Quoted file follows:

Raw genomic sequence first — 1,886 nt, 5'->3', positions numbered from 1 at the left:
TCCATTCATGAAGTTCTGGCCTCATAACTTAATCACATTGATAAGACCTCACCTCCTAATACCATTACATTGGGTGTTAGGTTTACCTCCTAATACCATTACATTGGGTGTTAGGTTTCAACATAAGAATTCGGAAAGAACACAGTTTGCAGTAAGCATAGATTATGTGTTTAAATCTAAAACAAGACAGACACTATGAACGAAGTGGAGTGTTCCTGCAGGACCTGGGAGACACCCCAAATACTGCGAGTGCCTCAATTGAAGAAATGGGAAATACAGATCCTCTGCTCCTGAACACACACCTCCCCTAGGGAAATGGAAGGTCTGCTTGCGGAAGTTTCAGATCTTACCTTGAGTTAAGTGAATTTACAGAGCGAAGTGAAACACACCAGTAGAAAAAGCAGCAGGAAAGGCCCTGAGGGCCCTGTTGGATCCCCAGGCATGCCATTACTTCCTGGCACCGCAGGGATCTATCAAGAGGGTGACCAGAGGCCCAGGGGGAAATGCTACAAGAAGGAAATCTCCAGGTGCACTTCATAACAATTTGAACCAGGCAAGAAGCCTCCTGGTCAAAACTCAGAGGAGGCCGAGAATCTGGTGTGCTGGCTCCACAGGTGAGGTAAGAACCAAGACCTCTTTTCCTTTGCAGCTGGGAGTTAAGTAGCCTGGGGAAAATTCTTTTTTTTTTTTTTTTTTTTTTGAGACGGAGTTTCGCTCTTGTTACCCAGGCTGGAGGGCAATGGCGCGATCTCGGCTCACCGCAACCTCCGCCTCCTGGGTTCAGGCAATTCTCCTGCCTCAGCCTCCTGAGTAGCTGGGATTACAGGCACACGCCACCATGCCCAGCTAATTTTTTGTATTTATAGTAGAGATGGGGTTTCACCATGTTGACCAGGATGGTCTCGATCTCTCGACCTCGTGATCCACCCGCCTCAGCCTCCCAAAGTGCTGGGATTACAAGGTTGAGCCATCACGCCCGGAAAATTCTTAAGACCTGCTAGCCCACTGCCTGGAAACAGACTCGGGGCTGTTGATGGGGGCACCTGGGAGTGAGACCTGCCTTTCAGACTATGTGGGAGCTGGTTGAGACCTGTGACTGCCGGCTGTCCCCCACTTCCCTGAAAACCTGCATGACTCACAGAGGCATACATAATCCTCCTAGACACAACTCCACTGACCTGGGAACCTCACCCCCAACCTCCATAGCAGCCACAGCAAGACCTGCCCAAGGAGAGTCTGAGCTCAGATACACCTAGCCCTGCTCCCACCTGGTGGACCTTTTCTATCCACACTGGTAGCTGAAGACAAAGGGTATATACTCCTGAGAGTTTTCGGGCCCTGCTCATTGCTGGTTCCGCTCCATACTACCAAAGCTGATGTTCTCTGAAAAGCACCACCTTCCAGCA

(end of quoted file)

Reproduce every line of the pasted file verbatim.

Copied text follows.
Raw genomic sequence first — 1,886 nt, 5'->3', positions numbered from 1 at the left:
TCCATTCATGAAGTTCTGGCCTCATAACTTAATCACATTGATAAGACCTCACCTCCTAATACCATTACATTGGGTGTTAGGTTTACCTCCTAATACCATTACATTGGGTGTTAGGTTTCAACATAAGAATTCGGAAAGAACACAGTTTGCAGTAAGCATAGATTATGTGTTTAAATCTAAAACAAGACAGACACTATGAACGAAGTGGAGTGTTCCTGCAGGACCTGGGAGACACCCCAAATACTGCGAGTGCCTCAATTGAAGAAATGGGAAATACAGATCCTCTGCTCCTGAACACACACCTCCCCTAGGGAAATGGAAGGTCTGCTTGCGGAAGTTTCAGATCTTACCTTGAGTTAAGTGAATTTACAGAGCGAAGTGAAACACACCAGTAGAAAAAGCAGCAGGAAAGGCCCTGAGGGCCCTGTTGGATCCCCAGGCATGCCATTACTTCCTGGCACCGCAGGGATCTATCAAGAGGGTGACCAGAGGCCCAGGGGGAAATGCTACAAGAAGGAAATCTCCAGGTGCACTTCATAACAATTTGAACCAGGCAAGAAGCCTCCTGGTCAAAACTCAGAGGAGGCCGAGAATCTGGTGTGCTGGCTCCACAGGTGAGGTAAGAACCAAGACCTCTTTTCCTTTGCAGCTGGGAGTTAAGTAGCCTGGGGAAAATTCTTTTTTTTTTTTTTTTTTTTTTGAGACGGAGTTTCGCTCTTGTTACCCAGGCTGGAGGGCAATGGCGCGATCTCGGCTCACCGCAACCTCCGCCTCCTGGGTTCAGGCAATTCTCCTGCCTCAGCCTCCTGAGTAGCTGGGATTACAGGCACACGCCACCATGCCCAGCTAATTTTTTGTATTTATAGTAGAGATGGGGTTTCACCATGTTGACCAGGATGGTCTCGATCTCTCGACCTCGTGATCCACCCGCCTCAGCCTCCCAAAGTGCTGGGATTACAAGGTTGAGCCATCACGCCCGGAAAATTCTTAAGACCTGCTAGCCCACTGCCTGGAAACAGACTCGGGGCTGTTGATGGGGGCACCTGGGAGTGAGACCTGCCTTTCAGACTATGTGGGAGCTGGTTGAGACCTGTGACTGCCGGCTGTCCCCCACTTCCCTGAAAACCTGCATGACTCACAGAGGCATACATAATCCTCCTAGACACAACTCCACTGACCTGGGAACCTCACCCCCAACCTCCATAGCAGCCACAGCAAGACCTGCCCAAGGAGAGTCTGAGCTCAGATACACCTAGCCCTGCTCCCACCTGGTGGACCTTTTCTATCCACACTGGTAGCTGAAGACAAAGGGTATATACTCCTGAGAGTTTTCGGGCCCTGCTCATTGCTGGTTCCGCTCCATACTACCAAAGCTGATGTTCTCTGAAAAGCACCACCTTCCAGCA